Open a PDF version to print this topic

HealthInfo Canterbury

Urinary reflux

Urinary reflux (sometimes called vesicoureteric reflux) is a condition that's usually diagnosed in childhood. It means urine is flowing back from your bladder, up your ureters (tubes that connect your kidneys to your bladder), sometimes reaching your kidneys.

Normally when the bladder empties, valves in the ureters close, stopping the urine going back into the kidneys. In urinary reflux the valves don’t close so urine is forced back towards the kidney.

If the urine is infected, it can cause infection of the kidneys (pyelonephritis) that can scar and damage the kidneys.

Causes of urinary reflux

Urinary reflux is usually a problem you're born with and is usually diagnosed during childhood. It's more common in females than males and is more common if other members of the same family have it.

Sometimes the kidneys haven't developed normally or have abnormalities such as narrowing or a blockage affecting the flow of urine.

Symptoms of urinary reflux

Most symptoms of urinary reflux are the result of getting an infection. They can include:

Diagnosing urinary reflux

Urinary reflux may be suspected if there are recurrent urine infections (UTIs).

Urinary reflux is usually diagnosed with an ultrasound scan, which looks at the size of the child's kidneys to see if there is any swelling. Sometimes it shows up before birth on a routine pregnancy ultrasound.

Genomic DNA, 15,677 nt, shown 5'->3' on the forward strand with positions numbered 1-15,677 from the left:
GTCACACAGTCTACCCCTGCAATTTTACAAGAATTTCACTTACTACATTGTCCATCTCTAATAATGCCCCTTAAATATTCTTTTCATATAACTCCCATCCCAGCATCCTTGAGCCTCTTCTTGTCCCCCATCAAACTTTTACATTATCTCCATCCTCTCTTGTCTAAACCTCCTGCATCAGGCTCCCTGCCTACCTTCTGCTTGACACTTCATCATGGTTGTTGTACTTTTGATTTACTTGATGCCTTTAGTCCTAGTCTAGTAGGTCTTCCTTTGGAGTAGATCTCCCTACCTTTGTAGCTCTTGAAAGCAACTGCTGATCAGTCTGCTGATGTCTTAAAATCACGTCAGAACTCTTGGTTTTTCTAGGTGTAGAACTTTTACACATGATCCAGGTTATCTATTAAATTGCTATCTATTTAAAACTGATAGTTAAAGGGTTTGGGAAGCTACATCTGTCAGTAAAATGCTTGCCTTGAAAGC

Treating urinary reflux

People with urinary reflux usually take antibiotics to treat or prevent any urinary infections.

Very occasionally they need an operation to mend their ureter valves or remove a blockage. This is to stop urine from flowing back into their kidneys.

If your blood pressure is high, it will need treating to help protect your kidneys.

While you can't prevent urinary reflux, you can help prevent some urinary infections and help keep your urinary tract healthy. Things you can do include:

Complications of urinary reflux

Urinary reflux can cause scarring and kidney damage if it isn't treated. This is called reflux nephropathy (nef-roh-path-y).

Usually, reflux gets better with age and there are no long-term complications. If there's scarring, it's usually minor and doesn't cause any long-term problems.

But sometimes it can cause long-term damage to a child's kidneys. If a child has had urinary reflux, they should regularly have their blood pressure checked to make sure there are no long-term problems.

  HealthInfo recommends the following pages

Written by HealthInfo clinical advisers. Last reviewed July 2021.

Sources

Page reference: 203862

Review key: HIKID-202879